Along with the implementation of GDPR in May 2018, if you don’t manage your marketing data accurately you could be in for a hefty fine from the ICO (Information Commissioners Office).
How can we improve our data quality?
Update or upgrade your software
As mentioned above, undertaking a programme of systems integration through upgrading your internal software can be a great way to increase your data quality.A custom designed database, or having your systems integrated, will make your process “proactive” instead of “reactive” so reducing inconsistencies in your existing and future data.
Establish Data Import Rules
Utilise a pre check system for any manual data that is collected, and train colleagues to ensure they’re consistent with it and follow some advice here.
Using a consistent format for names, job titles and so forth (for example ‘Director of Marketing’ & ‘Marketing Director’ are two different roles to a system!) is key to keeping your data clean and reducing duplications. Where possible, implement pre-populated online forms as these are more likely to capture data in the format you’re after.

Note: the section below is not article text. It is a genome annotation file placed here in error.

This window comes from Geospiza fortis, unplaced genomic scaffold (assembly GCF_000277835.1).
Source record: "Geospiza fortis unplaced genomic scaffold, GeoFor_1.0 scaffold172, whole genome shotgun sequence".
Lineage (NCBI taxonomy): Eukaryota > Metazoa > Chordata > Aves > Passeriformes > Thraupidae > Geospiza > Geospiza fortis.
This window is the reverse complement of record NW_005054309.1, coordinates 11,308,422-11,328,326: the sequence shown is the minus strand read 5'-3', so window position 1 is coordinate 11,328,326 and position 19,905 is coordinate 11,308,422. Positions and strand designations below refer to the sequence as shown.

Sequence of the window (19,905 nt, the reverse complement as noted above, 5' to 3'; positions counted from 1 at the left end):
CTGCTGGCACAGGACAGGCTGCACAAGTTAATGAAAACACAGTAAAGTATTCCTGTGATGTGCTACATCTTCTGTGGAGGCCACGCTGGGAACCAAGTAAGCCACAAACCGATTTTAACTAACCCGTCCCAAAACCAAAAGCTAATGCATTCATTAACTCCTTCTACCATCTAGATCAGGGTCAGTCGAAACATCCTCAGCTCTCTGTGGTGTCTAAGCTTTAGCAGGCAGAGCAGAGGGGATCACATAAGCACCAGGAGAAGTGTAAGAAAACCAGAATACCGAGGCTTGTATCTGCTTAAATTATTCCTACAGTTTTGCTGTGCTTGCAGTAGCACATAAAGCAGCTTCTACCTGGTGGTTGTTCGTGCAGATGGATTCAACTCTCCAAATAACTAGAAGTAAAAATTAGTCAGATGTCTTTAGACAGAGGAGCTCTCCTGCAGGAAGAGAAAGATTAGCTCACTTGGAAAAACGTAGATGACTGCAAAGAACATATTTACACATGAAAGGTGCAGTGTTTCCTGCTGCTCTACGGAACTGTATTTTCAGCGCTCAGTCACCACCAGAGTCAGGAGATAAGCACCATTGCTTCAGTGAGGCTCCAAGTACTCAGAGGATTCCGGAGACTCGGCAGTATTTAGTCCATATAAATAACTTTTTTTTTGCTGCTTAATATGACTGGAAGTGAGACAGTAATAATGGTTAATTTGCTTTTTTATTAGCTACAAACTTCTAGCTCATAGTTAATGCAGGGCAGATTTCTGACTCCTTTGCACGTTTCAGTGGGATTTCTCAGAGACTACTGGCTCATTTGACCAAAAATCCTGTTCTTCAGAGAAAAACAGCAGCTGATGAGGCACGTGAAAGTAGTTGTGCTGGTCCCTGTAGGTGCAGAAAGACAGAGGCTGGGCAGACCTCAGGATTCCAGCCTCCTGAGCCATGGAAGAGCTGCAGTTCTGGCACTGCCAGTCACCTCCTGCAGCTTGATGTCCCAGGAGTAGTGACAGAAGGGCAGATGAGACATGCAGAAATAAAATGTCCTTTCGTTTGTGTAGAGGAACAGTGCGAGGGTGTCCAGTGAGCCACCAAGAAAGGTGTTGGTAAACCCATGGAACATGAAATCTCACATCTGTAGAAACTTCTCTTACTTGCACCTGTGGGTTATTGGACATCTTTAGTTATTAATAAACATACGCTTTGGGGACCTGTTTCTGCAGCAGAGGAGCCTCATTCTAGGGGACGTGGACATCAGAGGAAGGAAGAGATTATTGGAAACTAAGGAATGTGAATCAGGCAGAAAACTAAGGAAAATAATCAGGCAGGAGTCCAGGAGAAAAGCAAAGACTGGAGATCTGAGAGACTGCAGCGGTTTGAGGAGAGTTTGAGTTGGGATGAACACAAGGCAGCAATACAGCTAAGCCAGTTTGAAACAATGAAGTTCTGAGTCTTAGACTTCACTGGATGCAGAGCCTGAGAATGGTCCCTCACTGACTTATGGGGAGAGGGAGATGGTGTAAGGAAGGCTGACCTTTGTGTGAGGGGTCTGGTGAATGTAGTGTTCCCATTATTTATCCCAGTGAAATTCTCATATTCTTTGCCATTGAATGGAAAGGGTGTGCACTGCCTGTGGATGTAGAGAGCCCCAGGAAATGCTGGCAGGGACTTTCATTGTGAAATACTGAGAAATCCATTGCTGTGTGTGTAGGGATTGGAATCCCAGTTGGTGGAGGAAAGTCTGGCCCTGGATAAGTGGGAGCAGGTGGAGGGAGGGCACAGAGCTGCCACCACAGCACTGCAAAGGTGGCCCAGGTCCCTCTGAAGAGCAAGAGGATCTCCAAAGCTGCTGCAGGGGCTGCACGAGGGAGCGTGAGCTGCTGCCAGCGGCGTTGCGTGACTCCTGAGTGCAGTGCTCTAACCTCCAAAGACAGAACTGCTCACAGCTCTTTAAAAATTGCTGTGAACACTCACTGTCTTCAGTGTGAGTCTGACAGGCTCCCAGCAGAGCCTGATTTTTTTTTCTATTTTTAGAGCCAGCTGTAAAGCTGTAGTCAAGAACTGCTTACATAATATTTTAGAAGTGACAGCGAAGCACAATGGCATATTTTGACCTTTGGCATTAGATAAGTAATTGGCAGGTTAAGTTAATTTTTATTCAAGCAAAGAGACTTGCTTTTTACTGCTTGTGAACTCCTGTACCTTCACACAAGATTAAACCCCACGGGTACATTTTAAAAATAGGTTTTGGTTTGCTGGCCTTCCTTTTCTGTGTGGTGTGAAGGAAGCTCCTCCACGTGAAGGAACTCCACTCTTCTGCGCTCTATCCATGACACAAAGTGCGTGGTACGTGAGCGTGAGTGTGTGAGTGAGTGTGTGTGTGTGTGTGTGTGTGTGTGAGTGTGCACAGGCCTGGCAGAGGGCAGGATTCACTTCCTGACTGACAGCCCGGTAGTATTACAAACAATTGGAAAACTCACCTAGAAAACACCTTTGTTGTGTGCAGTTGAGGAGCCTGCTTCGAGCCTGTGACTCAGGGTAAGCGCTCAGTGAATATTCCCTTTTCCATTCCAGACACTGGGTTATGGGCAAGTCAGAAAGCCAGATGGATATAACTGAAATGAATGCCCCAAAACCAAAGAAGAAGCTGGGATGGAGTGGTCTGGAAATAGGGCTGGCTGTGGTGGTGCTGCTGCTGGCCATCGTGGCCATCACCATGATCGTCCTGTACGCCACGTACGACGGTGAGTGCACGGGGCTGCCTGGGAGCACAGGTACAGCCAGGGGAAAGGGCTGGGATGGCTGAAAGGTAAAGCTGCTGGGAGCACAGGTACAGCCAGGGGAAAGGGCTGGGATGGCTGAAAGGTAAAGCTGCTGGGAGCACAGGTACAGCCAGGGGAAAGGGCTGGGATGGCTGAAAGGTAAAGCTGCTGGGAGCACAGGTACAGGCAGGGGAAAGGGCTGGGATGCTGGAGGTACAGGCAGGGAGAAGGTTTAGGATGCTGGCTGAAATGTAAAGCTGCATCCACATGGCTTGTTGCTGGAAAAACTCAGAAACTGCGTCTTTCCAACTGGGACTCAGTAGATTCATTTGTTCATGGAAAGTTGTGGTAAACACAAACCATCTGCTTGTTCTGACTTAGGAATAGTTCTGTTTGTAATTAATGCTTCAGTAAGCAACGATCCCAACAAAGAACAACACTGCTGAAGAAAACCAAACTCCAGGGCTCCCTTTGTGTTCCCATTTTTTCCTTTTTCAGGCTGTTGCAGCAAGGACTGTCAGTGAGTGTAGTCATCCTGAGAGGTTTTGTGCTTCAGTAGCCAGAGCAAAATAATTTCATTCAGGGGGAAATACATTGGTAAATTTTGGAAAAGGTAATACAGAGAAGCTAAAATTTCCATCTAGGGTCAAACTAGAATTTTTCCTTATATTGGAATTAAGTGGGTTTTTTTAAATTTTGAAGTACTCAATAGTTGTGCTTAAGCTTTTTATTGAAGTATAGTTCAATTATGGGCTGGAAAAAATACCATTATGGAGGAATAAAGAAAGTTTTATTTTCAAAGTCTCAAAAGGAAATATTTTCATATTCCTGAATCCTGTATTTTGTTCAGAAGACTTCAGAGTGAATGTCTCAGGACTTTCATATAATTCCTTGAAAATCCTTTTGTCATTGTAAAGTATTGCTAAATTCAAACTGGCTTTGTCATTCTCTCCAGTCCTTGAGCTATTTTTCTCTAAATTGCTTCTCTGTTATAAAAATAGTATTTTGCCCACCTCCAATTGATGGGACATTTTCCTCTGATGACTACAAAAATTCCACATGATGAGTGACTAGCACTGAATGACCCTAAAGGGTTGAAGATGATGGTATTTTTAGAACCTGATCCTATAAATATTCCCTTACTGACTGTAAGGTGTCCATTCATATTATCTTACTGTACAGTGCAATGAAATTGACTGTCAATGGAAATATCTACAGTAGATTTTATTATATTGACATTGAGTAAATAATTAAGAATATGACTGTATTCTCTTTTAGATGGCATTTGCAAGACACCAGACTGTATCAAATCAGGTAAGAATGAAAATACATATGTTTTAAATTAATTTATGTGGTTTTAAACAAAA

Implement a Data Cleaning Routine
It’s important to keep as much of your data as possible up to date to combat data decay. Whether it’s keeping in contact with your customer base regularly, or using profile enrichment and audience insight software, developing a regular routine to ensure your data is accurate is crucial to the effectiveness of your marketing campaigns.